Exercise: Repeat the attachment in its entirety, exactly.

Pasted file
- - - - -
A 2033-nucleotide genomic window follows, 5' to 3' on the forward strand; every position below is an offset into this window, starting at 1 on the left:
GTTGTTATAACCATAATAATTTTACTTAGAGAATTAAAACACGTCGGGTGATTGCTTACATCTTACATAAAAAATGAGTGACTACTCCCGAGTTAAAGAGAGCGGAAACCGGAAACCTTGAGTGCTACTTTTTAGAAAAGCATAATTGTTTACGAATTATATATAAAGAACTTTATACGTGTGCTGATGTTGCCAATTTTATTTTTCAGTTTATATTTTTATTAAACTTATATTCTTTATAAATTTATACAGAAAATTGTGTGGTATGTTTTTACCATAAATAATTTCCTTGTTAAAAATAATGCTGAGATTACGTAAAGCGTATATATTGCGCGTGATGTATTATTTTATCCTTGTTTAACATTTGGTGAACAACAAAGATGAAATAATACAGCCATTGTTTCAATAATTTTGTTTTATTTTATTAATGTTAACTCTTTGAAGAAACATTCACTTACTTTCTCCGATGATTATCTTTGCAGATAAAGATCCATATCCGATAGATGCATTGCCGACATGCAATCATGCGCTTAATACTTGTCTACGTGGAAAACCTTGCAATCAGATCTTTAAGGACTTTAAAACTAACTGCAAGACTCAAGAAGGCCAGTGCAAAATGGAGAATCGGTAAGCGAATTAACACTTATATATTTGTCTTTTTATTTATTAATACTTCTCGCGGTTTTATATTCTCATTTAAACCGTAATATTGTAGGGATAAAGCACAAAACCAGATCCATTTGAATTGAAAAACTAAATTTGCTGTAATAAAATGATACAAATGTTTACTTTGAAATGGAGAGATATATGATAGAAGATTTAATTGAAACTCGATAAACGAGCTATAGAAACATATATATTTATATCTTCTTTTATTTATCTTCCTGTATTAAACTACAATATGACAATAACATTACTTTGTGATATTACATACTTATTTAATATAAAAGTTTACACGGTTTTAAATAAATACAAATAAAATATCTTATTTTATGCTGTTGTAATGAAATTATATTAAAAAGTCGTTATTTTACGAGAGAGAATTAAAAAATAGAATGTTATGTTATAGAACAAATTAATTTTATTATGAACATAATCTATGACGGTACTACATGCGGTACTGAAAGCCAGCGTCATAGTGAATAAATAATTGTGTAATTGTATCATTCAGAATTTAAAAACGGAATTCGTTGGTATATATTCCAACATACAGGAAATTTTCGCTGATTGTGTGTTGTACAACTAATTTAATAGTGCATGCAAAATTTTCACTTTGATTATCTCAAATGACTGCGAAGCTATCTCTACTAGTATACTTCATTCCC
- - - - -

A 2033-nucleotide genomic window follows, 5' to 3' on the forward strand; every position below is an offset into this window, starting at 1 on the left:
GTTGTTATAACCATAATAATTTTACTTAGAGAATTAAAACACGTCGGGTGATTGCTTACATCTTACATAAAAAATGAGTGACTACTCCCGAGTTAAAGAGAGCGGAAACCGGAAACCTTGAGTGCTACTTTTTAGAAAAGCATAATTGTTTACGAATTATATATAAAGAACTTTATACGTGTGCTGATGTTGCCAATTTTATTTTTCAGTTTATATTTTTATTAAACTTATATTCTTTATAAATTTATACAGAAAATTGTGTGGTATGTTTTTACCATAAATAATTTCCTTGTTAAAAATAATGCTGAGATTACGTAAAGCGTATATATTGCGCGTGATGTATTATTTTATCCTTGTTTAACATTTGGTGAACAACAAAGATGAAATAATACAGCCATTGTTTCAATAATTTTGTTTTATTTTATTAATGTTAACTCTTTGAAGAAACATTCACTTACTTTCTCCGATGATTATCTTTGCAGATAAAGATCCATATCCGATAGATGCATTGCCGACATGCAATCATGCGCTTAATACTTGTCTACGTGGAAAACCTTGCAATCAGATCTTTAAGGACTTTAAAACTAACTGCAAGACTCAAGAAGGCCAGTGCAAAATGGAGAATCGGTAAGCGAATTAACACTTATATATTTGTCTTTTTATTTATTAATACTTCTCGCGGTTTTATATTCTCATTTAAACCGTAATATTGTAGGGATAAAGCACAAAACCAGATCCATTTGAATTGAAAAACTAAATTTGCTGTAATAAAATGATACAAATGTTTACTTTGAAATGGAGAGATATATGATAGAAGATTTAATTGAAACTCGATAAACGAGCTATAGAAACATATATATTTATATCTTCTTTTATTTATCTTCCTGTATTAAACTACAATATGACAATAACATTACTTTGTGATATTACATACTTATTTAATATAAAAGTTTACACGGTTTTAAATAAATACAAATAAAATATCTTATTTTATGCTGTTGTAATGAAATTATATTAAAAAGTCGTTATTTTACGAGAGAGAATTAAAAAATAGAATGTTATGTTATAGAACAAATTAATTTTATTATGAACATAATCTATGACGGTACTACATGCGGTACTGAAAGCCAGCGTCATAGTGAATAAATAATTGTGTAATTGTATCATTCAGAATTTAAAAACGGAATTCGTTGGTATATATTCCAACATACAGGAAATTTTCGCTGATTGTGTGTTGTACAACTAATTTAATAGTGCATGCAAAATTTTCACTTTGATTATCTCAAATGACTGCGAAGCTATCTCTACTAGTATACTTCATTCCC